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College of Arts and Sciences

South Carolina’s premier collegiate dance program named for beloved alumna

COLUMBIA, S.C. ― The dance program at the University of South Carolina now bears the name of one of the university’s first dance majors, an accomplished ballet dancer from a loyal Gamecock family. 

woman standing smiling dressed in white with artwork behind her
Betsy Blackmon was a lifelong dancer and advocate for the arts, and one of the first to earn a Bachelor of Arts in Dance at the University of South Carolina.

The Board of Trustees voted Friday, October 13, to name the program the Betsy Blackmon Dance Program in memory of Elizabeth “Betsy” Blackmon, a member of the Class of 2007. Recognized by Dance Magazine as one of the top non-conservatory programs in the country, South Carolina’s program combines a rigorous dance classroom and studio environment with the depth and breadth of a superior liberal arts education. 

The program’s new name recognizes a major gift that Blackmon’s parents, Tommy and Jane Suggs, made to expand opportunities for dance students and faculty. 

“Through this gift, Tommy and Jane Suggs will impact every dance student who passes through our halls,” said Joel Samuels, dean of the College of Arts and Sciences. “We are honored to carry forward Betsy’s legacy by supporting future generations of USC students who share her love for dance.” 

The donors, longtime supporters of the University of South Carolina, wanted to make a gift that would impact students and continue Blackmon’s legacy. 

“We are making this gift in memory of our beloved daughter Betsy, who was an avid supporter of the arts and dance,” said Tommy Suggs. 

“The dance program at the University of South Carolina made a lasting impact on Betsy’s life and our hope is this gift continues to help the program grow and thrive in her honor,” said Jane Suggs. 

The gift will support new opportunities for dance students and faculty. It will create a new, professional-track faculty position to teach at least four classical ballet classes each year. In addition, the Betsy Blackmon Professorship in Dance will be awarded to an excellent faculty member. 

The gift also will bring guest artists to campus to teach and perform through the Susan E. Anderson Artist in Residence Series, named for the longtime dance professor and founder of the program, who worked closely with Blackmon.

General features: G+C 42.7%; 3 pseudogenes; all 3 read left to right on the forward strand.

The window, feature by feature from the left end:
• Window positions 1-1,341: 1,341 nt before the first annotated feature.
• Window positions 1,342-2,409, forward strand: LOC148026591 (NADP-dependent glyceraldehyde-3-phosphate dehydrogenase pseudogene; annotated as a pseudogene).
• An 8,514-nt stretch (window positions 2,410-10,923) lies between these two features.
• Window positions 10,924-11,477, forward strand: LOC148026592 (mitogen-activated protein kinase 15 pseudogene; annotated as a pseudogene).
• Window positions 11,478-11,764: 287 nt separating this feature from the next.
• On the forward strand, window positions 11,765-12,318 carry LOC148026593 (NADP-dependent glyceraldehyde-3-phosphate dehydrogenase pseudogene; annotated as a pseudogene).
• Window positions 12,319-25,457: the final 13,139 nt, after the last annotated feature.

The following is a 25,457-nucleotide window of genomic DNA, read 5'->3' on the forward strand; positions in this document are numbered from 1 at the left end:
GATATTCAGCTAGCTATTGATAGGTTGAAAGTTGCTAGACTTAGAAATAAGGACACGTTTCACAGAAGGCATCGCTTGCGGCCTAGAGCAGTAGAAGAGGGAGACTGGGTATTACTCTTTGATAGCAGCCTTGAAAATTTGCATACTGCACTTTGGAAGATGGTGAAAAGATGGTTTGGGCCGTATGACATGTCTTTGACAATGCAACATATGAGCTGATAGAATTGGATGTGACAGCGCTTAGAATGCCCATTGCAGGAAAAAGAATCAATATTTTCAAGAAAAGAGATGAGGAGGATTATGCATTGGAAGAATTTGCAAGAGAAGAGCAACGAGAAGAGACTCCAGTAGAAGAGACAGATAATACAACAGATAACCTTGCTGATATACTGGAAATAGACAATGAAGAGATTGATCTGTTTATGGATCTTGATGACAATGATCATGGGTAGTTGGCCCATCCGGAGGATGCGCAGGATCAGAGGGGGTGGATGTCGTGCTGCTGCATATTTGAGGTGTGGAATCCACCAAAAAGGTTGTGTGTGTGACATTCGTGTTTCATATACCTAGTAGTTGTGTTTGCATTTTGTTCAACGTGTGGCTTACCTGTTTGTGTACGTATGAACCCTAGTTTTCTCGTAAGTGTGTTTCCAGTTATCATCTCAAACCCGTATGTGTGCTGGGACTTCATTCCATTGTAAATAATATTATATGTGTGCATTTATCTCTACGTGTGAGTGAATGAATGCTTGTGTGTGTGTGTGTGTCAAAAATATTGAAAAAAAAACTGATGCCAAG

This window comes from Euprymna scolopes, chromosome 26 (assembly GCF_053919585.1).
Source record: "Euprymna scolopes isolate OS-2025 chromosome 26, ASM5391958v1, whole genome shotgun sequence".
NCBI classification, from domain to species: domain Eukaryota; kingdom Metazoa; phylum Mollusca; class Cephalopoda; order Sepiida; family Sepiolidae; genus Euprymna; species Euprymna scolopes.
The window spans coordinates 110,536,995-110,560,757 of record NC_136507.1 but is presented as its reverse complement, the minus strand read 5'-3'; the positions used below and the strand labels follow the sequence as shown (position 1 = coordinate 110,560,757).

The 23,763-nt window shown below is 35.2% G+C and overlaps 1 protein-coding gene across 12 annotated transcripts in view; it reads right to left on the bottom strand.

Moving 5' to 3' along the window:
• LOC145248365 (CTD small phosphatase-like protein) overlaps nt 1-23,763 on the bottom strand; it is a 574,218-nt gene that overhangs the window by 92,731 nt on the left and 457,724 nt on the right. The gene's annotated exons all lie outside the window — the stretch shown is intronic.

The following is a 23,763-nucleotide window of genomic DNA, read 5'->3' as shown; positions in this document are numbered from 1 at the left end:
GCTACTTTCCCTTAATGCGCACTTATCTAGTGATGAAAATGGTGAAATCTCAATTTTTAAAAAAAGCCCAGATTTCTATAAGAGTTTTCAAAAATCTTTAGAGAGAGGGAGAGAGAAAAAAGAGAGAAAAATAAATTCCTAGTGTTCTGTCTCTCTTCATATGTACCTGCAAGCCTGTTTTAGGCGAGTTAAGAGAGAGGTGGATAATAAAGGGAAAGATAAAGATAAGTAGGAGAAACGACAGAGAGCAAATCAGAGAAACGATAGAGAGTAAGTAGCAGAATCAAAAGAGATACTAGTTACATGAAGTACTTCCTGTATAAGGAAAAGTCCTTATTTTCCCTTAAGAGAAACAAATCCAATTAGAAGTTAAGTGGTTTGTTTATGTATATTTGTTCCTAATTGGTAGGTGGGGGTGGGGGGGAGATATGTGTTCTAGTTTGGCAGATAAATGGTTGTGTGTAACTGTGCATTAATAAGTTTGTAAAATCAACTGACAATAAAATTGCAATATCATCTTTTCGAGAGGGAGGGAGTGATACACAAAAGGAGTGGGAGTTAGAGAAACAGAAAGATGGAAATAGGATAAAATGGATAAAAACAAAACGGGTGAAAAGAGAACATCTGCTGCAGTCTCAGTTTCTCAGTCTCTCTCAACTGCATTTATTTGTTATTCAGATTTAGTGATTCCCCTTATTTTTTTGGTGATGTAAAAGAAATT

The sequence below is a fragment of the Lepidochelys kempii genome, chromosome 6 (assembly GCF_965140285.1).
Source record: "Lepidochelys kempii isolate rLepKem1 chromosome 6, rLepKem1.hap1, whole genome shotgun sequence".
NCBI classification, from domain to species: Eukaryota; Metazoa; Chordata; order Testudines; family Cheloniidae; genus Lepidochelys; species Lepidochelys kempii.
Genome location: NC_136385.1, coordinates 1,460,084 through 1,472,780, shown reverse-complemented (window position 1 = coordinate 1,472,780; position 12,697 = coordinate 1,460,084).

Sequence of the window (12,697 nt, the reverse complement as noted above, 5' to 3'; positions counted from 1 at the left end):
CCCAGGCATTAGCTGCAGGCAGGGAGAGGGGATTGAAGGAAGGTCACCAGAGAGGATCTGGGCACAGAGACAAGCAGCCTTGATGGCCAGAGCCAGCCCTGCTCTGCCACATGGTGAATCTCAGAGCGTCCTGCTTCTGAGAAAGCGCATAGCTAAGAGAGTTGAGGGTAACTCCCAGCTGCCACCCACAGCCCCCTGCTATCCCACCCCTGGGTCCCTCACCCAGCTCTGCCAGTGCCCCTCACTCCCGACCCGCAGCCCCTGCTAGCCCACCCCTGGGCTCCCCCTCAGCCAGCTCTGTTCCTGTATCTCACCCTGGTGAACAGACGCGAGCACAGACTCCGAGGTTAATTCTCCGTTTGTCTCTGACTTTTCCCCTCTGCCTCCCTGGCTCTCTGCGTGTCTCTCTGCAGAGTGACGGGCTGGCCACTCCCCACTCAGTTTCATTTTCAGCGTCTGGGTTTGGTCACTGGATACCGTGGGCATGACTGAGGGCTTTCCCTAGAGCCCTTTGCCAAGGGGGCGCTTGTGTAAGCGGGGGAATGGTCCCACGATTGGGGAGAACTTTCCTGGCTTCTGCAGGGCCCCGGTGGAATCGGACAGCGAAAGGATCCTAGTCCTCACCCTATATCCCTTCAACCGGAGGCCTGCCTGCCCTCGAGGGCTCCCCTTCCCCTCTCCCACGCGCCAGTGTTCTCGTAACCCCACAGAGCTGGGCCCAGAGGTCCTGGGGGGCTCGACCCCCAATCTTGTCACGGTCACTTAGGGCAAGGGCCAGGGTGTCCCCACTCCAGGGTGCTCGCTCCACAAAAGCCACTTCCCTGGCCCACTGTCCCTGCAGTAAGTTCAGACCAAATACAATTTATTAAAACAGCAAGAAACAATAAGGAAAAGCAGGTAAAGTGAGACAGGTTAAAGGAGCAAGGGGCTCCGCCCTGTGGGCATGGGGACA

“It is an honor to receive this gift from Betsy's family," said Stephanie Milling, a professor of dance and chair of the Department of Theatre and Dance. “Through this generous donation, the dance program will be able to honor the legacy of one of our first dance graduates by engaging with prestigious dance artists in the field and honoring the excellence of our outstanding dance faculty.” 

Blackmon was an avid dancer from an early age, and she attended the South Carolina Governor’s School for the Arts and Humanities under the direction of Stanislav Issaev before graduating from A.C. Flora High School. After beginning her collegiate career at the University of Mississippi, she returned home to South Carolina when USC launched its Bachelor of Arts in dance. She was one of the first graduates of the program in 2007. 

Blackmon also attended Brenau University’s School of Interior Design, after which she worked in design. She eventually started her own firm, “Substance and Style,” and designed residential interiors and commercial spaces in Los Angeles, Atlanta and the Carolinas. 

She died from cancer in 2018, a few weeks before her 34th birthday. 

Blackmon’s family has deep ties with the University of South Carolina and with Gamecock athletics. Tommy Suggs was a championship quarterback who received his business administration degree in 1971. Before long, he was back at Williams-Brice Stadium, this time as the color commentator. He has been a part of Gamecock football radio broadcasts for more than 50 years. He and his wife, Jane Suggs, have been involved with or led many philanthropic efforts for the university. 

For additional information and press inquiries, contact Bryan Gentry,, and Kevin Bush,

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